In healthy movement, the sacrum moves relative to the inominate bones. When the sacral promontory moves forward into the pelvic bowl, the motion is called nutation; counternutation is the opposite motion. The optimal position for the sacrum in standing and sitting is slightly nutated between the inominates. This is the goldilocks position: not too tight and not too loose.
During sitting and standing, you can diminish stress on the SI joints by maintaining a neutral pelvis.
Being mindful of HOW we stand and sit are simple steps to begin to unravel the increased loading and compression on the spine and SI joints, as well as the tension and pull on corresponding ligaments and muscles.
Before going over standing and sitting, let’s look at the anatomy: The pelvic girdle is comprised of the 2 pelvic (inominate) bones and the sacrum. The inominate bones join in the front by a thick fibrocartilage disc similar to that of the vertebral discs. This area is called the pubis or pubic symphysis. In the back, the inominate bones attach to the sacrum, creating the sacroiliac joints.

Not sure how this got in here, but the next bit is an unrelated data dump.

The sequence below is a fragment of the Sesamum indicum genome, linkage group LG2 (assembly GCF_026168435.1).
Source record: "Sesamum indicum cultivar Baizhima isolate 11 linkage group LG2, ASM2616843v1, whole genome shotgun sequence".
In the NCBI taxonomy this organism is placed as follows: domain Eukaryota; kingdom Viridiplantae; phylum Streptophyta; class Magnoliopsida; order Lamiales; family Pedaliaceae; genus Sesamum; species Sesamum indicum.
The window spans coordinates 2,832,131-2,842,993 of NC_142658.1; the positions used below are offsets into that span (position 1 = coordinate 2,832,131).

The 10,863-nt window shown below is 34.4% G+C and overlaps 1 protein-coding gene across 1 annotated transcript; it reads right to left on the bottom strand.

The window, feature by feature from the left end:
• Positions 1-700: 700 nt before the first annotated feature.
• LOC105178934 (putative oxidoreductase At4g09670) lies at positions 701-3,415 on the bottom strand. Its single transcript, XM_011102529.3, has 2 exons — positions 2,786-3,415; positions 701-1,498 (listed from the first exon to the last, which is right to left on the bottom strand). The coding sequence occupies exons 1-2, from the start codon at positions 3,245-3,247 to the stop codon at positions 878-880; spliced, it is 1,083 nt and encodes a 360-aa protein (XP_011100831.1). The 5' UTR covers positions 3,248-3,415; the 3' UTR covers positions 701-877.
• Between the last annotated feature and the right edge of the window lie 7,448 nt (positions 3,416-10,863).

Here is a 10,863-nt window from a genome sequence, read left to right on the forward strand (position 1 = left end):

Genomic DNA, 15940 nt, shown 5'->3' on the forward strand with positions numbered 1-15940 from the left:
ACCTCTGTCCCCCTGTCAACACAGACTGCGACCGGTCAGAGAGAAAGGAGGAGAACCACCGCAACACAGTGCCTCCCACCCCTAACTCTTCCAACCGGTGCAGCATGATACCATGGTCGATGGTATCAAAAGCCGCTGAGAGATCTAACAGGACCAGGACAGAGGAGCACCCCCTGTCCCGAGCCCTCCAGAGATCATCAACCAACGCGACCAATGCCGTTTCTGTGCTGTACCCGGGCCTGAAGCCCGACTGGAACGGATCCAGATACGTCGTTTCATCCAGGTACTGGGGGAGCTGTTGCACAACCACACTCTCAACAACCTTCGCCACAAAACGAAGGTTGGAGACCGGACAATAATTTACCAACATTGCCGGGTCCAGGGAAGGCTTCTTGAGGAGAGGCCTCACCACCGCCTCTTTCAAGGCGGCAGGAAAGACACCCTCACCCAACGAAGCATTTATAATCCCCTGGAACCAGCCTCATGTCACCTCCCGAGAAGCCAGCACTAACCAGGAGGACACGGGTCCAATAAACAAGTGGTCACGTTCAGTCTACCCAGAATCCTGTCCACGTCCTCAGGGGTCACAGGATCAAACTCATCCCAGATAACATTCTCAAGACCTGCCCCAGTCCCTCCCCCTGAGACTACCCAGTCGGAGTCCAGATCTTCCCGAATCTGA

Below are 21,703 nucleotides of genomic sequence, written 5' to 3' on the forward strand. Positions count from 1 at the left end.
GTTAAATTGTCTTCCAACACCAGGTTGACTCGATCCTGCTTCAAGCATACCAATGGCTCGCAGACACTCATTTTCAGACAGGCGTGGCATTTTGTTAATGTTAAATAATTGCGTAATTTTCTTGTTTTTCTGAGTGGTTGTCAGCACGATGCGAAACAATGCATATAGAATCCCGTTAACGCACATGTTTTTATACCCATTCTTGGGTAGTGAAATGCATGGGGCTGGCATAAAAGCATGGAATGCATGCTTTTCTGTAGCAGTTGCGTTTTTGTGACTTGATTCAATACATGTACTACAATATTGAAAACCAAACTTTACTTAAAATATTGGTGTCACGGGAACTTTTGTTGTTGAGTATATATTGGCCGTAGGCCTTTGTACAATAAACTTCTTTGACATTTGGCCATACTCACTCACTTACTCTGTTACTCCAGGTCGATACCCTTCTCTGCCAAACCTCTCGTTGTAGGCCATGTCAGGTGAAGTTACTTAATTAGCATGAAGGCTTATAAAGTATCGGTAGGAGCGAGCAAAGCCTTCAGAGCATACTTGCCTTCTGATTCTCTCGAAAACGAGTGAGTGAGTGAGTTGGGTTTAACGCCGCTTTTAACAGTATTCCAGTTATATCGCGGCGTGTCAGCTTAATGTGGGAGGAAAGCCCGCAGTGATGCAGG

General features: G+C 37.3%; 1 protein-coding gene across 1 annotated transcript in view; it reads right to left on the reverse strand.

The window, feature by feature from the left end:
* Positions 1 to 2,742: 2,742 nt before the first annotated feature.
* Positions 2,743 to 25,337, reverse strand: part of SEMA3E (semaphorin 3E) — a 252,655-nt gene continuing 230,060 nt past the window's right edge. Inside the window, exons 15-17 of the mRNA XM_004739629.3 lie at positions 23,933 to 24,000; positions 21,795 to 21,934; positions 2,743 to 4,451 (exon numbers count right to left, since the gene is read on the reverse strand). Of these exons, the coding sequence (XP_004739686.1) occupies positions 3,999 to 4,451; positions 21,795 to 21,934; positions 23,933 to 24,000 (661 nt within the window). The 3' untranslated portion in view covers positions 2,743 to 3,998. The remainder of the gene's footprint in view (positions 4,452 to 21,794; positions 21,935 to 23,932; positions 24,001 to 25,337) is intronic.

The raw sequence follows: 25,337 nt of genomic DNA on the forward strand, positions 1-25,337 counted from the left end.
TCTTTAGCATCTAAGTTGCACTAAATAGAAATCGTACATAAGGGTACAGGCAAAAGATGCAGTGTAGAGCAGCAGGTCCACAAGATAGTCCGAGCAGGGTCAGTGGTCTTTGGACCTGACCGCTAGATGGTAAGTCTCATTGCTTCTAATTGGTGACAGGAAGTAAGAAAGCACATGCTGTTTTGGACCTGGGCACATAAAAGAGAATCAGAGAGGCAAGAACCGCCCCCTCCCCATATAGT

The function of the pelvic girdle is to transfer the loads between the trunk and the lower extremities via the spine and hips (lumbopelvic-hip complex). There are 35 muscles that attach directly to the pelvic girdle. Therefore, the mobility and stability of the SI joints depends on the interaction of these muscles, ligaments, fascia and nerves that surround the pelvic girdle.
Learning how to stand
Look around you, most people stand with their pelvis out in front and their shoulder’s and ribcage back (as in the pic below).
This posture causes the sacrum to fully nutate, meaning that this is the maximally closed position of the SI joints. This position can create low back and SI joint aching during prolonged standing.
Correct your alignment by shifting your hips back, allowing your trunk to move forward so the line of gravity travels through your joints: shoulder, hip, knee and ankle. Now the pelvis is in neutral: the pubic bone and ASIS line up vertically, and the SI joints are in optimal position.
Learning how to sit
Many people slump their spine and pelvis while sitting watching TV, or sitting slumped at the computer. In this posture, the weight of the body is positioned behind the SI joints. This places the SI ligaments under load, the sacrum is tucked (counternutated), and pressure is at the tailbone (coccyx).
The stress of this position will stretch the ligaments of the SI joint, and can also create tailbone pain. Maybe you can relate to having pain while trying to walk after sitting like this for awhile. The initial steps are excruciating until you are able to walk it out as the ligaments regain their normal position.
Correct your alignment by sitting on your ischial tuberosities (SITS bones). The pelvis and spine should be in neutral.